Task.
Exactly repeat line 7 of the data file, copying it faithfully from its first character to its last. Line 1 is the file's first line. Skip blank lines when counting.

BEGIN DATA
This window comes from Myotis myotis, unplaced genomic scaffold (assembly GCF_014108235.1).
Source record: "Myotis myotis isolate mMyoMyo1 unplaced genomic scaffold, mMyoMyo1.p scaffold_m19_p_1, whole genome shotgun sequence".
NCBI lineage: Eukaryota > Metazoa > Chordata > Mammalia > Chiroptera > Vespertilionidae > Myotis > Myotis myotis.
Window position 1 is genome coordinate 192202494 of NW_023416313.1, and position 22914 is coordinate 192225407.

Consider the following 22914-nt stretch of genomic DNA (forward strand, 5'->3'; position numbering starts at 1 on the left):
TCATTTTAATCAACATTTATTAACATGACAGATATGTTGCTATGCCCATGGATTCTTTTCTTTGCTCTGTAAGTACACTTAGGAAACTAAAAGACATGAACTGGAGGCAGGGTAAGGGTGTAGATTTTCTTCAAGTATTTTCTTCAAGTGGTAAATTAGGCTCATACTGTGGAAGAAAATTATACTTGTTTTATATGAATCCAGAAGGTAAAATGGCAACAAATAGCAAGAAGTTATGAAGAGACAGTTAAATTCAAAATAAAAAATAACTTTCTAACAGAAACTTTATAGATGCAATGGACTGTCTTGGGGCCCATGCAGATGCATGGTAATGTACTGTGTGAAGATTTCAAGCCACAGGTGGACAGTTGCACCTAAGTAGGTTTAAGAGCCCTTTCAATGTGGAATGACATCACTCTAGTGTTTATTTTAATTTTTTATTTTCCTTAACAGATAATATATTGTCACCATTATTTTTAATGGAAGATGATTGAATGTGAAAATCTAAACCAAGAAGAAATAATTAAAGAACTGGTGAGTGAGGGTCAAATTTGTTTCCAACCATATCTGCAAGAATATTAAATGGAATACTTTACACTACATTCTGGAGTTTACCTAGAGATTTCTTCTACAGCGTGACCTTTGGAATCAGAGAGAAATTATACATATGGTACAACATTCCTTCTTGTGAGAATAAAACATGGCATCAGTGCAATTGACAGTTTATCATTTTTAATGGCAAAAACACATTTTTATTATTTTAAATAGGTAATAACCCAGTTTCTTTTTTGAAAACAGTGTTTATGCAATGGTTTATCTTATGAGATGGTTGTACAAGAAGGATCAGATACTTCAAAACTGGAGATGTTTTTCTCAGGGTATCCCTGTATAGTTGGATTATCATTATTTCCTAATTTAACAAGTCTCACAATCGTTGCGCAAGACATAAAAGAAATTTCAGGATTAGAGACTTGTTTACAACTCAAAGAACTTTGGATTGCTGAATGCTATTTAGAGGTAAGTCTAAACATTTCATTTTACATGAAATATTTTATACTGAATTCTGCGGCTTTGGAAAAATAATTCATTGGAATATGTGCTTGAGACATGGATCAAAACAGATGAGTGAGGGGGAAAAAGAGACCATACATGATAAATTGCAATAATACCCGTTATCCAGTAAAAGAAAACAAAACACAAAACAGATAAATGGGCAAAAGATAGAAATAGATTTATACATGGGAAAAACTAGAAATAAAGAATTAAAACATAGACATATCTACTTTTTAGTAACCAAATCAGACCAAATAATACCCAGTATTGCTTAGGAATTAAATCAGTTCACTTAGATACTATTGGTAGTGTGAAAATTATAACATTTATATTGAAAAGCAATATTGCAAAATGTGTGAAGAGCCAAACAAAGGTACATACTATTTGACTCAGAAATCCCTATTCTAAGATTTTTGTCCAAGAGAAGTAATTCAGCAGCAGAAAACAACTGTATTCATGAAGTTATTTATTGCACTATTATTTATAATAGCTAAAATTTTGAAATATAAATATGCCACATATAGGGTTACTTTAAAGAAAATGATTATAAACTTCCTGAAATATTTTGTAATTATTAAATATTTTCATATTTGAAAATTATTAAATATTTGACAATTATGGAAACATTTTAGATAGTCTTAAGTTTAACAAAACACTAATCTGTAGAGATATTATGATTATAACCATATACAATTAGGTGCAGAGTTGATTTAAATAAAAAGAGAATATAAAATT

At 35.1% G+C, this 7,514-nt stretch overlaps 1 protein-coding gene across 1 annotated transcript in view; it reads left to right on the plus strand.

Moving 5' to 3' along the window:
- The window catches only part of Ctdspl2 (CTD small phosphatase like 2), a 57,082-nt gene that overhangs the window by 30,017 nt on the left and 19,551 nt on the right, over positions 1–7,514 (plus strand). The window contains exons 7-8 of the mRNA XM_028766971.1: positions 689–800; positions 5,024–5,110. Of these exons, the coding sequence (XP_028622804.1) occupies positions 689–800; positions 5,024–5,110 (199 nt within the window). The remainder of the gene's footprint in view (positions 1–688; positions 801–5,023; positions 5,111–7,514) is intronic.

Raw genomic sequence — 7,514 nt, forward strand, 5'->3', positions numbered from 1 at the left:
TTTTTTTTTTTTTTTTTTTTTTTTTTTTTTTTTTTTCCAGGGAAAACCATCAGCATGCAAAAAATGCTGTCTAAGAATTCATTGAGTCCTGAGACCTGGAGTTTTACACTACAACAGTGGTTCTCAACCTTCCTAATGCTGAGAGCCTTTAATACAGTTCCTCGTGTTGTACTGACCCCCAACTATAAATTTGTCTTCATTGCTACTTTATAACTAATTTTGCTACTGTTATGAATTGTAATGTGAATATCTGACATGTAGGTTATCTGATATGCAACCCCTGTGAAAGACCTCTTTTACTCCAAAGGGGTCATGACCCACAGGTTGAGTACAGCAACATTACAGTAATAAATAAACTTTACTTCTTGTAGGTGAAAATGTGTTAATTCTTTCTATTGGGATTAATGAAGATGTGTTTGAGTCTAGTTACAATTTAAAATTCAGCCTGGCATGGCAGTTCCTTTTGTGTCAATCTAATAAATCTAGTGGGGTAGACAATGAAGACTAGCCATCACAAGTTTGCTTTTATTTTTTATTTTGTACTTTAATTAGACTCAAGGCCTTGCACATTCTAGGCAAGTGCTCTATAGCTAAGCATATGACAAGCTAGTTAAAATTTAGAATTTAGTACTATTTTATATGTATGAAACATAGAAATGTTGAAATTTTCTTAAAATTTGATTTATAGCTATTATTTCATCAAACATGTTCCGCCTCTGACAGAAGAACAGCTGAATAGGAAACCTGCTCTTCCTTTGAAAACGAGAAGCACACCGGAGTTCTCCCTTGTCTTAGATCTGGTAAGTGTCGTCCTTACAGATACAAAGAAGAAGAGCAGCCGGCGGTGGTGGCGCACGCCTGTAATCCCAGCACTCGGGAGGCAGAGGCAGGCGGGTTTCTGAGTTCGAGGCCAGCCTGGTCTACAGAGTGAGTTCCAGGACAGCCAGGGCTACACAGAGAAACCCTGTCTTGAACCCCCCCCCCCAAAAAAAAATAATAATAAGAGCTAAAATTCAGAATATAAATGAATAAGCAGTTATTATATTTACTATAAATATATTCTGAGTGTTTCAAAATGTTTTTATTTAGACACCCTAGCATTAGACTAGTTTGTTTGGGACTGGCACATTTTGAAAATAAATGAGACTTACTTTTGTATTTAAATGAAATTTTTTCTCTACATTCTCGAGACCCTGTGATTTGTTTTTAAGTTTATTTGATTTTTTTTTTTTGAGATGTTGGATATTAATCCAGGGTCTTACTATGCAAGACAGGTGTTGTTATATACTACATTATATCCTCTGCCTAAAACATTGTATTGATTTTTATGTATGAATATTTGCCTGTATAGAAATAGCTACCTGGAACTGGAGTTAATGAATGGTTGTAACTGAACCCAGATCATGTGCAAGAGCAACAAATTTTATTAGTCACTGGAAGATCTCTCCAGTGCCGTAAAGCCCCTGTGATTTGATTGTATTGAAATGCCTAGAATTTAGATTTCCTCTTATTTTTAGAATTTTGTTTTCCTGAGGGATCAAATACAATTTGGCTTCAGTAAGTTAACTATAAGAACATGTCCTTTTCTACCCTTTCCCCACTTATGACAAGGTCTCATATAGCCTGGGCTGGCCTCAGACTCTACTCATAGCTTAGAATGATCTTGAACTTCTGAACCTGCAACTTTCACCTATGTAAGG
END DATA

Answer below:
At 35.1% G+C, this 7,514-nt stretch overlaps 1 protein-coding gene across 1 annotated transcript in view; it reads left to right on the plus strand.